Any criminal case in New Jersey that entails compromising authority, security, or directions of law enforcement, is taken seriously. As a result, a person who violates any criminal statute pertaining to a police officer will be charged with either a disorderly persons offense or an indictable crime. In New Jersey criminal law, an indictable crime is a felony. This depends on the particular allegations and crime charged, one of the most common of which is resisting arrest or eluding a police officer.
Meaning of Resisting Arrest at the Jersey Shore
Resisting arrest and eluding police offenses are set forth in N.J.S.A. 2C:29-2. Whether you run from an officer on foot, flee on your bicycle to avoid arrest, pull away while being handcuffed, or take the cops on a fantastic high speed chase in a car, you can plan on being arrested and charged with violating this statute. The gravity of the offense and companion punishments rely on the individual acts and the threat of harm to others alleged by the state.
The resisting arrest statute is primarily concerned with allowing law enforcement to do their job without threat of someone preventing them from making an arrest. Toward this end, the law makes it an offense to do anything that prevents the police from “effecting an arrest.”
Specifically, it is an offense violating 2c:19-2 to:
- Purposely prevent and officer from arresting you;
- Attempt to prevent an arrest by flight;
- Prevent or attempt to prevent an arrest by threatening violence or physical harm against anyone, including the officer;
- Create a risk of injury to anyone; and
- Flee in a motor vehicle after having received a signal to stop by law enforcement;
Now, the specific conduct constituting the offense is important. An experienced criminal defense lawyer will not take what the officer or prosecutor says as gospel and will instead devote substantial time toward reviewing the allegations and related case law. Often, this charge is conflated and not justified by the facts, or is otherwise charged as an add-on in an attempt to obtain a conviction or gain footing in the case.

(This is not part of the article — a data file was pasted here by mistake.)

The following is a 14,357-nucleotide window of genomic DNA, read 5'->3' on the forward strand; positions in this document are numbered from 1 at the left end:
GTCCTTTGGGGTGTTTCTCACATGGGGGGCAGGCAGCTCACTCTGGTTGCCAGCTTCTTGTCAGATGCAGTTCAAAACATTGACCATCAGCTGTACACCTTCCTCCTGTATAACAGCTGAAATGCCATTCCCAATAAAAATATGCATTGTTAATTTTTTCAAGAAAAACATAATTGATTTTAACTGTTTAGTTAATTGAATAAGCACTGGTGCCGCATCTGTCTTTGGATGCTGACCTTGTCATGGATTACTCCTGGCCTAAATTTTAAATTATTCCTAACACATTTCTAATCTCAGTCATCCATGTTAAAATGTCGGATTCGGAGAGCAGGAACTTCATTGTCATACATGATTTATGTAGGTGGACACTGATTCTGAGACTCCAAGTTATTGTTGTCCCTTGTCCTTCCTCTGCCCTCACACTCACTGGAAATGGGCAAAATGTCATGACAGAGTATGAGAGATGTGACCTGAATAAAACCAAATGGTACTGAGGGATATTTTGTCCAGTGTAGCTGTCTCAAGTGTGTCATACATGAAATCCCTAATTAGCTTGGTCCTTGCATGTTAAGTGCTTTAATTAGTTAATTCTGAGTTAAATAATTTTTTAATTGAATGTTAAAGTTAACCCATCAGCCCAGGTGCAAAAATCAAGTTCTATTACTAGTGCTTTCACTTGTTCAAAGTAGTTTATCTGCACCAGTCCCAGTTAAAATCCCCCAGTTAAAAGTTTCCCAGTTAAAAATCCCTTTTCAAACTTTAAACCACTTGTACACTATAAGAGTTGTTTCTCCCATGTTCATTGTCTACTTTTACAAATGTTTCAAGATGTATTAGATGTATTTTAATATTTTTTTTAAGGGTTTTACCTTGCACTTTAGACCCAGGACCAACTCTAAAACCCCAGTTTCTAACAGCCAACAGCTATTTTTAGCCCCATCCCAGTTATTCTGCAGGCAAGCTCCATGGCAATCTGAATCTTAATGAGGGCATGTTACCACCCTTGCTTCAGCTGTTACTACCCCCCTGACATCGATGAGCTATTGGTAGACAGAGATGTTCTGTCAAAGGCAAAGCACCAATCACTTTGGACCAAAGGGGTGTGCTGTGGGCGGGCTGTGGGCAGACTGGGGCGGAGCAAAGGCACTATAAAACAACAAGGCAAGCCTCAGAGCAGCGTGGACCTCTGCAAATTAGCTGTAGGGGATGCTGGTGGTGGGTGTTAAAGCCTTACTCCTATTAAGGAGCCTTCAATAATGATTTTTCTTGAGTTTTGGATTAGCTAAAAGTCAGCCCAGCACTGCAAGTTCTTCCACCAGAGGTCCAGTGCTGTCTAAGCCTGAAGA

What Level of Crime is Resisting Arrest in New Jersey?
If charged with resisting arrest, you may be concerned that the punishment exacted will be severe if you are found guilty. This concern is valid, as for some offenses under this statute, a lengthy prison term is authorized. The length of the permissible sentence is wholly dependent on the degree of the crime. For eluding or resisting arrest, the degree of the crime will be based on the acts alleged to have been committed by the accused. It will be labeled as a disorderly persons offense (non-felony), fourth degree crime (lowest level felony), third degree crime (mid-range felony), or second degree crime (second worst felony) in New Jersey. It is critical to understand what you are being charged with, as well as the corresponding potential sentence.
How Long Do You Go to Jail for Resisting Arrest or Eluding in Ocean NJ?
A disorderly persons offense for resisting arrest may happen if an officer tries to arrest you and you pull away, run, hide, etc. For this type of criminal offense, the case can be heard in municipal court and the judge can sentence you to pay a $1000, jail for a maximum of 6 months, probation up to 5 years, $125 in mandatory penalties, court costs and fees.